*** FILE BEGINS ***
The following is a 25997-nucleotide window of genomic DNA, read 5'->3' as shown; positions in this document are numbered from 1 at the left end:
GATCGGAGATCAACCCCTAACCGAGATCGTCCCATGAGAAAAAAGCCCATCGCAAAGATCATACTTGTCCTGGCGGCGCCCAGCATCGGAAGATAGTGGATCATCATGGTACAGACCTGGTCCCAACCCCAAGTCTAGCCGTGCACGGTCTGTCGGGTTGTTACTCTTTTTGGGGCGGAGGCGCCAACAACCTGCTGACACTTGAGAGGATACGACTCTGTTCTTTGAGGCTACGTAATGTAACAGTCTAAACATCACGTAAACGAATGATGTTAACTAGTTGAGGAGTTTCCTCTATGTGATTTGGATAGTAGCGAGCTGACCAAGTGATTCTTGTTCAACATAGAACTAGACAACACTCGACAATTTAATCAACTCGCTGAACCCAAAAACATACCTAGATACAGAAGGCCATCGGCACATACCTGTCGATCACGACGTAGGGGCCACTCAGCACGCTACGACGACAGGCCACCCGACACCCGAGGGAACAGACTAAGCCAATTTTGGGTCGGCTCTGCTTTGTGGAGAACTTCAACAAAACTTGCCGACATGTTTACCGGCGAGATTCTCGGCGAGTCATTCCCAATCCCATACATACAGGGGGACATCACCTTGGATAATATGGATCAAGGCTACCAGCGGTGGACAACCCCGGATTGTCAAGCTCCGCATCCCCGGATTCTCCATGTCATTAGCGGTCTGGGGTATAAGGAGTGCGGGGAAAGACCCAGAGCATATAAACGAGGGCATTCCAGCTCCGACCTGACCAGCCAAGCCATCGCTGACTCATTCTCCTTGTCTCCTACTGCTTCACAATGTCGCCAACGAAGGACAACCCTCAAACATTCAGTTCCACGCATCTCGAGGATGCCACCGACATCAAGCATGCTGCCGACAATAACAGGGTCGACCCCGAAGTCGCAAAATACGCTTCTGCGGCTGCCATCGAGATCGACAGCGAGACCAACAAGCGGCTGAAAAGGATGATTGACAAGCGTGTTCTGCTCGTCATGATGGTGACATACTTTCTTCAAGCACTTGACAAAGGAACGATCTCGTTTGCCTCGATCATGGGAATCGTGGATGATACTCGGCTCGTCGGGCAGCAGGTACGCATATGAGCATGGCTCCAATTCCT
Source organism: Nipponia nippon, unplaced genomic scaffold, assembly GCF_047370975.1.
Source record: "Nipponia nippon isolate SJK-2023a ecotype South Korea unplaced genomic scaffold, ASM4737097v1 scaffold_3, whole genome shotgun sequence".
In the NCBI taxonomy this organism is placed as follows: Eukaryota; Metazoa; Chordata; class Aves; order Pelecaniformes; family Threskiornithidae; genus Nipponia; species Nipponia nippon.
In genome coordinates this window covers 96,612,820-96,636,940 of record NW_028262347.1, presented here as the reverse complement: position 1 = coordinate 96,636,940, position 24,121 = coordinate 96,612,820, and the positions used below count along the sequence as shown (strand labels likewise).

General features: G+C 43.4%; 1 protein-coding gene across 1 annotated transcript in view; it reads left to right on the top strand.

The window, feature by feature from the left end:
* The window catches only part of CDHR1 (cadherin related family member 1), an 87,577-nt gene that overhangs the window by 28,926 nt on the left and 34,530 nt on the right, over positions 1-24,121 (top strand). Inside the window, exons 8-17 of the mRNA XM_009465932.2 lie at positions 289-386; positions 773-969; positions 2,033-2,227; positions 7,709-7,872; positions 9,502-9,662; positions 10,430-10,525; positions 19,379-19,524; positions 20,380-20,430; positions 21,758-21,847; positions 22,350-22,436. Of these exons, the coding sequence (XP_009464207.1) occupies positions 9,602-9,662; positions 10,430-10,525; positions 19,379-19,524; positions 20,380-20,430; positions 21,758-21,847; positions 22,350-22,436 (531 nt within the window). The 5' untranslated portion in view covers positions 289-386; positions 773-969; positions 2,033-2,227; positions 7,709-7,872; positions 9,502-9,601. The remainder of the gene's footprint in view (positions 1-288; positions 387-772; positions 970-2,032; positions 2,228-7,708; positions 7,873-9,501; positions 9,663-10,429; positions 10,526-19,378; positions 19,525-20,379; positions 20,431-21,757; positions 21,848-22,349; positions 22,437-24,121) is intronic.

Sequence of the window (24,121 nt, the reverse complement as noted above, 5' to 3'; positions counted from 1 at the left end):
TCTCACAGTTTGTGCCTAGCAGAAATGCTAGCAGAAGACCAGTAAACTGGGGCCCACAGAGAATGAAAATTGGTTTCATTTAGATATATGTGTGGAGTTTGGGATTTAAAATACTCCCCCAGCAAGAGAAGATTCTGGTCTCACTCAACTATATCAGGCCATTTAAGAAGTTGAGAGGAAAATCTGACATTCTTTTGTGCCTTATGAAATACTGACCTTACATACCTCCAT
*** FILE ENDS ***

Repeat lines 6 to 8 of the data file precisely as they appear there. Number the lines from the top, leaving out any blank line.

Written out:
In genome coordinates this window covers 96,612,820-96,636,940 of record NW_028262347.1, presented here as the reverse complement: position 1 = coordinate 96,636,940, position 24,121 = coordinate 96,612,820, and the positions used below count along the sequence as shown (strand labels likewise).

General features: G+C 43.4%; 1 protein-coding gene across 1 annotated transcript in view; it reads left to right on the top strand.

The window, feature by feature from the left end: